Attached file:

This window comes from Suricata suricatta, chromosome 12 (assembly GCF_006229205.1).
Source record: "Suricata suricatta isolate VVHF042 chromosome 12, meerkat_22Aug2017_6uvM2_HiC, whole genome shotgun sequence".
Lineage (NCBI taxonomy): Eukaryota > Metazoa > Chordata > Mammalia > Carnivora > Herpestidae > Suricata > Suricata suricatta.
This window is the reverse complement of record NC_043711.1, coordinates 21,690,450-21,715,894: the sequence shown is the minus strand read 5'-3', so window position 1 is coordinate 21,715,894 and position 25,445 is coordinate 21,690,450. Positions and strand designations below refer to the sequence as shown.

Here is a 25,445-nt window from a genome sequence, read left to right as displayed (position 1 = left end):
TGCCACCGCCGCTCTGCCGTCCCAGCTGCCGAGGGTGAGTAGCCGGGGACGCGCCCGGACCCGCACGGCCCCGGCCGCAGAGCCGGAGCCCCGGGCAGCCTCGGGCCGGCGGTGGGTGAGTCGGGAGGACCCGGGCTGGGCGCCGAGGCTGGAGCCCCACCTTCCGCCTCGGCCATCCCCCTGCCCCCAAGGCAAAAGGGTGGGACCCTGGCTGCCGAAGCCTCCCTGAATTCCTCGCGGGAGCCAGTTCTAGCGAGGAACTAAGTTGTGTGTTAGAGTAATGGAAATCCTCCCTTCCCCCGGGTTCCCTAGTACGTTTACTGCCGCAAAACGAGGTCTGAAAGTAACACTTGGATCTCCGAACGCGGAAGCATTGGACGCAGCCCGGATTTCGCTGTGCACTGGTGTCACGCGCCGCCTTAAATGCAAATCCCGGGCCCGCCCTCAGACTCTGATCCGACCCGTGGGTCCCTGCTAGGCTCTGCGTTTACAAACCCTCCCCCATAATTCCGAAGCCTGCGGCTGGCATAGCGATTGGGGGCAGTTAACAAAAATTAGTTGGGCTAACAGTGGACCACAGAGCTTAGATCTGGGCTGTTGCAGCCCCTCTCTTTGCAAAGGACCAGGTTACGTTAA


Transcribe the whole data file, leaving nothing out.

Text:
This window comes from Suricata suricatta, chromosome 12 (assembly GCF_006229205.1).
Source record: "Suricata suricatta isolate VVHF042 chromosome 12, meerkat_22Aug2017_6uvM2_HiC, whole genome shotgun sequence".
Lineage (NCBI taxonomy): Eukaryota > Metazoa > Chordata > Mammalia > Carnivora > Herpestidae > Suricata > Suricata suricatta.
This window is the reverse complement of record NC_043711.1, coordinates 21,690,450-21,715,894: the sequence shown is the minus strand read 5'-3', so window position 1 is coordinate 21,715,894 and position 25,445 is coordinate 21,690,450. Positions and strand designations below refer to the sequence as shown.

Here is a 25,445-nt window from a genome sequence, read left to right as displayed (position 1 = left end):
TGCCACCGCCGCTCTGCCGTCCCAGCTGCCGAGGGTGAGTAGCCGGGGACGCGCCCGGACCCGCACGGCCCCGGCCGCAGAGCCGGAGCCCCGGGCAGCCTCGGGCCGGCGGTGGGTGAGTCGGGAGGACCCGGGCTGGGCGCCGAGGCTGGAGCCCCACCTTCCGCCTCGGCCATCCCCCTGCCCCCAAGGCAAAAGGGTGGGACCCTGGCTGCCGAAGCCTCCCTGAATTCCTCGCGGGAGCCAGTTCTAGCGAGGAACTAAGTTGTGTGTTAGAGTAATGGAAATCCTCCCTTCCCCCGGGTTCCCTAGTACGTTTACTGCCGCAAAACGAGGTCTGAAAGTAACACTTGGATCTCCGAACGCGGAAGCATTGGACGCAGCCCGGATTTCGCTGTGCACTGGTGTCACGCGCCGCCTTAAATGCAAATCCCGGGCCCGCCCTCAGACTCTGATCCGACCCGTGGGTCCCTGCTAGGCTCTGCGTTTACAAACCCTCCCCCATAATTCCGAAGCCTGCGGCTGGCATAGCGATTGGGGGCAGTTAACAAAAATTAGTTGGGCTAACAGTGGACCACAGAGCTTAGATCTGGGCTGTTGCAGCCCCTCTCTTTGCAAAGGACCAGGTTACGTTAA